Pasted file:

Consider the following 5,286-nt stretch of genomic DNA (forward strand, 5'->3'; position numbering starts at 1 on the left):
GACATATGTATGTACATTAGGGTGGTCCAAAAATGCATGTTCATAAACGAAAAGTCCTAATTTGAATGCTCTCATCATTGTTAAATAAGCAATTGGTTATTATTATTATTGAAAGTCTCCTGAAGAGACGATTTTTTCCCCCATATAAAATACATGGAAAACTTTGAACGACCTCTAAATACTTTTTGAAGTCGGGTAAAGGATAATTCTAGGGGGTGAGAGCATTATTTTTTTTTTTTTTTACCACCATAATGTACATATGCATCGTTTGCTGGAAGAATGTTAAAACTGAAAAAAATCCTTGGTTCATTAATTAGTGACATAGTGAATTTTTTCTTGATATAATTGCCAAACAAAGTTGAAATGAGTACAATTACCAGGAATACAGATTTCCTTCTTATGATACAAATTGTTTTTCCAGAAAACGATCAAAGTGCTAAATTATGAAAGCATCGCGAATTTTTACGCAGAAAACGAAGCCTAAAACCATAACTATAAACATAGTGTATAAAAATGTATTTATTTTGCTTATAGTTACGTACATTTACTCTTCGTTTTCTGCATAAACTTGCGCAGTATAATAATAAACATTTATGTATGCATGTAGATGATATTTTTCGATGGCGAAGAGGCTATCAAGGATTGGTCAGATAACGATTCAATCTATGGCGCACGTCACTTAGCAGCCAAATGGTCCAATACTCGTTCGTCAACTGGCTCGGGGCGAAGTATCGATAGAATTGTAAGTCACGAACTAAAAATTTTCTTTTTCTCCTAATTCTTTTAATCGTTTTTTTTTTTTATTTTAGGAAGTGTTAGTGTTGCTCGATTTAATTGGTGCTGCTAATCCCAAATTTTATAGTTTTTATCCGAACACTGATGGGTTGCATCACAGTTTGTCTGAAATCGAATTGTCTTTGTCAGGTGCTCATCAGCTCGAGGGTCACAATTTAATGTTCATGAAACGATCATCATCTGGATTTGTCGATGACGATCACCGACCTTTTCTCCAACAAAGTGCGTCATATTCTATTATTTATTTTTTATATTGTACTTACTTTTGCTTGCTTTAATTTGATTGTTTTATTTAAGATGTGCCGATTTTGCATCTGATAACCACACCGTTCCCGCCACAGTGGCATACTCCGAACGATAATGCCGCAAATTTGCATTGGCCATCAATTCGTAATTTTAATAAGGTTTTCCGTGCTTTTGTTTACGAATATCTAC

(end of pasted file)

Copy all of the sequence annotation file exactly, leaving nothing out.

Consider the following 5,286-nt stretch of genomic DNA (forward strand, 5'->3'; position numbering starts at 1 on the left):
GACATATGTATGTACATTAGGGTGGTCCAAAAATGCATGTTCATAAACGAAAAGTCCTAATTTGAATGCTCTCATCATTGTTAAATAAGCAATTGGTTATTATTATTATTGAAAGTCTCCTGAAGAGACGATTTTTTCCCCCATATAAAATACATGGAAAACTTTGAACGACCTCTAAATACTTTTTGAAGTCGGGTAAAGGATAATTCTAGGGGGTGAGAGCATTATTTTTTTTTTTTTTTACCACCATAATGTACATATGCATCGTTTGCTGGAAGAATGTTAAAACTGAAAAAAATCCTTGGTTCATTAATTAGTGACATAGTGAATTTTTTCTTGATATAATTGCCAAACAAAGTTGAAATGAGTACAATTACCAGGAATACAGATTTCCTTCTTATGATACAAATTGTTTTTCCAGAAAACGATCAAAGTGCTAAATTATGAAAGCATCGCGAATTTTTACGCAGAAAACGAAGCCTAAAACCATAACTATAAACATAGTGTATAAAAATGTATTTATTTTGCTTATAGTTACGTACATTTACTCTTCGTTTTCTGCATAAACTTGCGCAGTATAATAATAAACATTTATGTATGCATGTAGATGATATTTTTCGATGGCGAAGAGGCTATCAAGGATTGGTCAGATAACGATTCAATCTATGGCGCACGTCACTTAGCAGCCAAATGGTCCAATACTCGTTCGTCAACTGGCTCGGGGCGAAGTATCGATAGAATTGTAAGTCACGAACTAAAAATTTTCTTTTTCTCCTAATTCTTTTAATCGTTTTTTTTTTTTATTTTAGGAAGTGTTAGTGTTGCTCGATTTAATTGGTGCTGCTAATCCCAAATTTTATAGTTTTTATCCGAACACTGATGGGTTGCATCACAGTTTGTCTGAAATCGAATTGTCTTTGTCAGGTGCTCATCAGCTCGAGGGTCACAATTTAATGTTCATGAAACGATCATCATCTGGATTTGTCGATGACGATCACCGACCTTTTCTCCAACAAAGTGCGTCATATTCTATTATTTATTTTTTATATTGTACTTACTTTTGCTTGCTTTAATTTGATTGTTTTATTTAAGATGTGCCGATTTTGCATCTGATAACCACACCGTTCCCGCCACAGTGGCATACTCCGAACGATAATGCCGCAAATTTGCATTGGCCATCAATTCGTAATTTTAATAAGGTTTTCCGTGCTTTTGTTTACGAATATCTAC